April 30, 2009 / 9:11 PM / 11 years ago

U.N. extends peacekeepers' mandate in southern Sudan

UNITED NATIONS (Reuters) - The Security Council on Thursday extended for another year the mandate of U.N. peacekeepers in southern Sudan who monitor compliance with a peace deal that ended Sudan’s two-decade-long civil war.

A Nigerian peacekeeping soldier from the United Nations-African Union Mission in Darfur (UNAMID) patrols in Otash IDP's camp in Nyla southern Darfur March 17, 2009. REUTERS/Zohra Bensemra

All 15 members of the council voted in favor of a resolution renewing the mandate for the United Nations Mission in Sudan (UNMIS) until April 30, 2010.

The council also condemned “all acts and forms of violence” against the people of Sudan, according to a copy of the U.S.-drafted resolution obtained by Reuters ahead of the vote.

The council “deplores the persistent and localized violence and its effect on civilians, especially within Southern Sudan, and the continuing potential for violence,” it said.

Earlier in April at least 177 people were killed in the Jonglei state of semi-autonomous south Sudan.

This was the latest episode in a vicious cycle of cattle raiding and counterattacks in southern Sudan that has plagued the oil-rich region since Sudan’s 2005 north-south peace deal put an end to one of Africa’s longest conflicts but left southern civilians heavily armed.

International analysts and officials in the southern government have worried aloud that, as well as disrupting peace, these clashes maintain a divisive atmosphere ahead of planned national elections in 2010 and a referendum on independence for the south in 2011.

The council urged the north and south to cooperate with UNMIS so that a final agreement can be reached on the borders of the oil-rich Abyei region straddling northern and southern Sudan. North and south Sudan have agreed to an arbitration process to resolve the border dispute.

In the resolution, the council “urges all Sudanese parties to demonstrate their full commitment to the democratic process by preparing expeditiously for the conduct of peaceful, transparent, and credible elections in February 2010.”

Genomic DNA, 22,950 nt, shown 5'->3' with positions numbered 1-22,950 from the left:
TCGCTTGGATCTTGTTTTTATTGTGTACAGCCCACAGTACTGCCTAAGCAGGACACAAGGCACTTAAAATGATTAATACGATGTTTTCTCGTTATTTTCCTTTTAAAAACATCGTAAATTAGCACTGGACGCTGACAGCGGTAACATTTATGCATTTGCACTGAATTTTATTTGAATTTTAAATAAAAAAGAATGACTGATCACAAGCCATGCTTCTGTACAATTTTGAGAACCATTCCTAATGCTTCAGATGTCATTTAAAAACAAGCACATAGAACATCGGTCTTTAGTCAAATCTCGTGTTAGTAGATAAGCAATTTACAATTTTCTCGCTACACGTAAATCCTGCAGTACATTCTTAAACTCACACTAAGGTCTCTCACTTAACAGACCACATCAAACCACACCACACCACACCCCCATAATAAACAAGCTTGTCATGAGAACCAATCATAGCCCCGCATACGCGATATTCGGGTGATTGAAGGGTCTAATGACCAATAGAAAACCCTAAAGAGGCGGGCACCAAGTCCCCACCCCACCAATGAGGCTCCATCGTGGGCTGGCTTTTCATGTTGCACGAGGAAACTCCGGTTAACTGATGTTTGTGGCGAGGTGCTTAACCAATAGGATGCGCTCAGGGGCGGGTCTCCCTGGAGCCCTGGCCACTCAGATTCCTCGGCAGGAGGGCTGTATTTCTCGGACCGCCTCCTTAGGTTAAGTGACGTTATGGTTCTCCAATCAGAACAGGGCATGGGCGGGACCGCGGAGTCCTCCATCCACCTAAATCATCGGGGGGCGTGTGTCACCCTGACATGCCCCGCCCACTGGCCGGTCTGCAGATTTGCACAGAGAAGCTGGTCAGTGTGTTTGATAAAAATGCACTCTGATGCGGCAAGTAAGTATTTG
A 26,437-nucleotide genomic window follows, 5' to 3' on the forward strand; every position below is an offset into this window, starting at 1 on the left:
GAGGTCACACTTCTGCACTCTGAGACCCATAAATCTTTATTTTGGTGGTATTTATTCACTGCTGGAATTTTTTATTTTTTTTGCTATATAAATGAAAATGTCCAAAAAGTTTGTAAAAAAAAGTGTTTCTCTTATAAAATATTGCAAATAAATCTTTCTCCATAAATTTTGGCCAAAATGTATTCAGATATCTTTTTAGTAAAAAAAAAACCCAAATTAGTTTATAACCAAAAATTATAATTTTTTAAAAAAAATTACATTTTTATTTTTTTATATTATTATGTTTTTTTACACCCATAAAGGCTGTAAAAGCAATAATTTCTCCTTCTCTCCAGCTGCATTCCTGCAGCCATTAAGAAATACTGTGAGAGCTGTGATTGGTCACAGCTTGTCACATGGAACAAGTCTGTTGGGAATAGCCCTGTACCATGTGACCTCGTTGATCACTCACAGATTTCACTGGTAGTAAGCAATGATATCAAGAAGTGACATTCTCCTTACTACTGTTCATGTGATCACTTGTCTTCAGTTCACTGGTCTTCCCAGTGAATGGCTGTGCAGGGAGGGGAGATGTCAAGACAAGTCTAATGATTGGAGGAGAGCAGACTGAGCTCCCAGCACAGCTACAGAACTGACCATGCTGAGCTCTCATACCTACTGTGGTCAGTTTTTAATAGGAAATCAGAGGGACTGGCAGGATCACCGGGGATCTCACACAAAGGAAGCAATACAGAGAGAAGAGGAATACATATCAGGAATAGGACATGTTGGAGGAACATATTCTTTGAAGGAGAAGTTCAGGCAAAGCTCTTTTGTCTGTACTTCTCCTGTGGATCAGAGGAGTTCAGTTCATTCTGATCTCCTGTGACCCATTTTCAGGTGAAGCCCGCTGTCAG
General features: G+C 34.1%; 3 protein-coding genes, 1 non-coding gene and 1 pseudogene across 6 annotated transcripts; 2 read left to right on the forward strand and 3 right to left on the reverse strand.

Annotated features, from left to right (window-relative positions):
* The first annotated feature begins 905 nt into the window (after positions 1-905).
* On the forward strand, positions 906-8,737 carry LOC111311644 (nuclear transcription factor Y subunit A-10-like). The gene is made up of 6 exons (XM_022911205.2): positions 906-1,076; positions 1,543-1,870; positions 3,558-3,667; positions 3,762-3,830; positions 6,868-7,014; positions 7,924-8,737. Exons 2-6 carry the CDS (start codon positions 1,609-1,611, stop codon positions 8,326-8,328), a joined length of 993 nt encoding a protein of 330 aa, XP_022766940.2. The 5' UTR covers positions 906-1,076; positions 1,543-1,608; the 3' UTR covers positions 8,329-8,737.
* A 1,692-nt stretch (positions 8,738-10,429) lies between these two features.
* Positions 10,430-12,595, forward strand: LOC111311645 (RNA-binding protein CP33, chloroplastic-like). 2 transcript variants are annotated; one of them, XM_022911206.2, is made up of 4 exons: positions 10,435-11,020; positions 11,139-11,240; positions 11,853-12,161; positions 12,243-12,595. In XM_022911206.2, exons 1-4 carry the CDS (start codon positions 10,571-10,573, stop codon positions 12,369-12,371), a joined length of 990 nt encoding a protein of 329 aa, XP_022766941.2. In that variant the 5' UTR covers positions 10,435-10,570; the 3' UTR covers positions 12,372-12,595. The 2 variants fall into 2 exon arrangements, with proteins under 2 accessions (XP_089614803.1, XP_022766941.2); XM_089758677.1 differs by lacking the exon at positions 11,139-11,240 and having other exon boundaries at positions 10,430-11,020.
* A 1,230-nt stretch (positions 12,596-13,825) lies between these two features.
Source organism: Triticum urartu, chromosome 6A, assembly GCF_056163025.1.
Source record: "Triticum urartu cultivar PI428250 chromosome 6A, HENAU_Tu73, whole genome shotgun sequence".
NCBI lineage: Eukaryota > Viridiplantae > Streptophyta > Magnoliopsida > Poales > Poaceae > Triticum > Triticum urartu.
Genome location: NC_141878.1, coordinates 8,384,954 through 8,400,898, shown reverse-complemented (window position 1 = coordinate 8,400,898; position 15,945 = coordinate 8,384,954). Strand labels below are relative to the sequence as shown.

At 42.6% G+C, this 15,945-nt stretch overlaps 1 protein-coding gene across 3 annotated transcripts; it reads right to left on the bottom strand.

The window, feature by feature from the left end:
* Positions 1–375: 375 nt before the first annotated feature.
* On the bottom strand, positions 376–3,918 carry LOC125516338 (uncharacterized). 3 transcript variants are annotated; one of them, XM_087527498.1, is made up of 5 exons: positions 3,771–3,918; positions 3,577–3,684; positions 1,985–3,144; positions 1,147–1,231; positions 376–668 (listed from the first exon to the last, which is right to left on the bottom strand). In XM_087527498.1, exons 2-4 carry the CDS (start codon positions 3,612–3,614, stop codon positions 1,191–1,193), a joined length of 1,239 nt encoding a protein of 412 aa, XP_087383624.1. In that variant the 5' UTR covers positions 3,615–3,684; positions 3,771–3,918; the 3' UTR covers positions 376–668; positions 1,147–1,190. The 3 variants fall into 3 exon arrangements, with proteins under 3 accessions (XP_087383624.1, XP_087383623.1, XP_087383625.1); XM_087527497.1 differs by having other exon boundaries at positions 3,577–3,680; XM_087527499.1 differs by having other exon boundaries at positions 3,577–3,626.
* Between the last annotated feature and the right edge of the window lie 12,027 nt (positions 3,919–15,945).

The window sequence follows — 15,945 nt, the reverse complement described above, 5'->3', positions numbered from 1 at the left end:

An estimated 2 million people were killed and some 4 million people were displaced in the north-south civil war over ideology, race, religion and oil.


The resolution contained an indirect reference to the continuing conflict in Sudan’s western Darfur region.

It referred to “the importance of providing humanitarian assistance to the civilian populations throughout Sudan” — which diplomats said referred to Khartoum’s expulsion of 13 foreign and three domestic aid agencies from Sudan in March.

U.S. Ambassador Susan Rice called on Khartoum to reverse its decision to expel the humanitarian aid groups which Sudan accused of collaborating with the International Criminal Court ahead of its decision to indict Sudanese President Omar Hassan al-Bashir for suspected crimes against humanity in Darfur.

“The United States believes that there is absolutely no justification for the government of Sudan’s actions,” she told the council. “We urge Sudan to take immediate steps to restore assistance to Sudan’s most vulnerable civilians.”

Rice’s comments were echoed by the ambassadors of Britain, France, Japan and Costa Rica.

Editing by Mohammad Zargham

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